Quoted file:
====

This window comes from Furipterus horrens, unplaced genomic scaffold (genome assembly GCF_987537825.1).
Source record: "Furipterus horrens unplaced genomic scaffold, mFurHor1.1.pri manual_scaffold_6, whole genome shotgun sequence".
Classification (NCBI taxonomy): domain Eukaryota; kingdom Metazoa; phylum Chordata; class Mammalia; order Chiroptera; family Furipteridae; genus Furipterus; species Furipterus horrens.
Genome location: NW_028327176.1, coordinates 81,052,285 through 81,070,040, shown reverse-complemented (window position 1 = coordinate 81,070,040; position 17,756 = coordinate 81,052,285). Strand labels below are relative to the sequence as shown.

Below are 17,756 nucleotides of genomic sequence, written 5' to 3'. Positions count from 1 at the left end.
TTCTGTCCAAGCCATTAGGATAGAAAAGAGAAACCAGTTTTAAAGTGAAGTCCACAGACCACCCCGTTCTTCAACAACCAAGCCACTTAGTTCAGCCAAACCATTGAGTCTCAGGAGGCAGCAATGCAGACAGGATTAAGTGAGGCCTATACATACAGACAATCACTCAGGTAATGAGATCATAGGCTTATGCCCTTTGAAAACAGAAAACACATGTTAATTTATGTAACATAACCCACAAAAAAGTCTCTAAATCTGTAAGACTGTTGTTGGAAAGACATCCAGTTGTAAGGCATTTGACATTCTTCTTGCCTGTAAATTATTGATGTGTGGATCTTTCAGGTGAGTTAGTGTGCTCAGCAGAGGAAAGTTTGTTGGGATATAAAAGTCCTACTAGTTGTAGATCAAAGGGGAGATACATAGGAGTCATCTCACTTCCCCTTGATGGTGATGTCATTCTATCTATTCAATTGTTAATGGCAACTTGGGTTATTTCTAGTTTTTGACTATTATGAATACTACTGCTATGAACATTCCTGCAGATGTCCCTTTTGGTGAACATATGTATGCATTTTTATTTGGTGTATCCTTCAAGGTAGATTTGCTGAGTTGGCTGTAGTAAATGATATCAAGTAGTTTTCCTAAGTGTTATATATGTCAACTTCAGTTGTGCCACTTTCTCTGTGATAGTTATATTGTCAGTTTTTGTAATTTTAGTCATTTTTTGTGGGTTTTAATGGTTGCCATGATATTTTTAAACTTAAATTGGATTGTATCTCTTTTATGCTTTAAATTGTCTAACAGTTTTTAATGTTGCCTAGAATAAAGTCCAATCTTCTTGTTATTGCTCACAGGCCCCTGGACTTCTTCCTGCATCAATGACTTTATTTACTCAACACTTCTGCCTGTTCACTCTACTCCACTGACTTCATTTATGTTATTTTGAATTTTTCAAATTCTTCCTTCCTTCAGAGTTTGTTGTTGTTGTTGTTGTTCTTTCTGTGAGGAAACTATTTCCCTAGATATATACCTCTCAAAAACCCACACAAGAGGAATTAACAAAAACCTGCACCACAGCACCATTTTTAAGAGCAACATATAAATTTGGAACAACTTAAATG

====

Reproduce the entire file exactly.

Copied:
This window comes from Furipterus horrens, unplaced genomic scaffold (genome assembly GCF_987537825.1).
Source record: "Furipterus horrens unplaced genomic scaffold, mFurHor1.1.pri manual_scaffold_6, whole genome shotgun sequence".
Classification (NCBI taxonomy): domain Eukaryota; kingdom Metazoa; phylum Chordata; class Mammalia; order Chiroptera; family Furipteridae; genus Furipterus; species Furipterus horrens.
Genome location: NW_028327176.1, coordinates 81,052,285 through 81,070,040, shown reverse-complemented (window position 1 = coordinate 81,070,040; position 17,756 = coordinate 81,052,285). Strand labels below are relative to the sequence as shown.

Below are 17,756 nucleotides of genomic sequence, written 5' to 3'. Positions count from 1 at the left end.
TTCTGTCCAAGCCATTAGGATAGAAAAGAGAAACCAGTTTTAAAGTGAAGTCCACAGACCACCCCGTTCTTCAACAACCAAGCCACTTAGTTCAGCCAAACCATTGAGTCTCAGGAGGCAGCAATGCAGACAGGATTAAGTGAGGCCTATACATACAGACAATCACTCAGGTAATGAGATCATAGGCTTATGCCCTTTGAAAACAGAAAACACATGTTAATTTATGTAACATAACCCACAAAAAAGTCTCTAAATCTGTAAGACTGTTGTTGGAAAGACATCCAGTTGTAAGGCATTTGACATTCTTCTTGCCTGTAAATTATTGATGTGTGGATCTTTCAGGTGAGTTAGTGTGCTCAGCAGAGGAAAGTTTGTTGGGATATAAAAGTCCTACTAGTTGTAGATCAAAGGGGAGATACATAGGAGTCATCTCACTTCCCCTTGATGGTGATGTCATTCTATCTATTCAATTGTTAATGGCAACTTGGGTTATTTCTAGTTTTTGACTATTATGAATACTACTGCTATGAACATTCCTGCAGATGTCCCTTTTGGTGAACATATGTATGCATTTTTATTTGGTGTATCCTTCAAGGTAGATTTGCTGAGTTGGCTGTAGTAAATGATATCAAGTAGTTTTCCTAAGTGTTATATATGTCAACTTCAGTTGTGCCACTTTCTCTGTGATAGTTATATTGTCAGTTTTTGTAATTTTAGTCATTTTTTGTGGGTTTTAATGGTTGCCATGATATTTTTAAACTTAAATTGGATTGTATCTCTTTTATGCTTTAAATTGTCTAACAGTTTTTAATGTTGCCTAGAATAAAGTCCAATCTTCTTGTTATTGCTCACAGGCCCCTGGACTTCTTCCTGCATCAATGACTTTATTTACTCAACACTTCTGCCTGTTCACTCTACTCCACTGACTTCATTTATGTTATTTTGAATTTTTCAAATTCTTCCTTCCTTCAGAGTTTGTTGTTGTTGTTGTTGTTCTTTCTGTGAGGAAACTATTTCCCTAGATATATACCTCTCAAAAACCCACACAAGAGGAATTAACAAAAACCTGCACCACAGCACCATTTTTAAGAGCAACATATAAATTTGGAACAACTTAAATG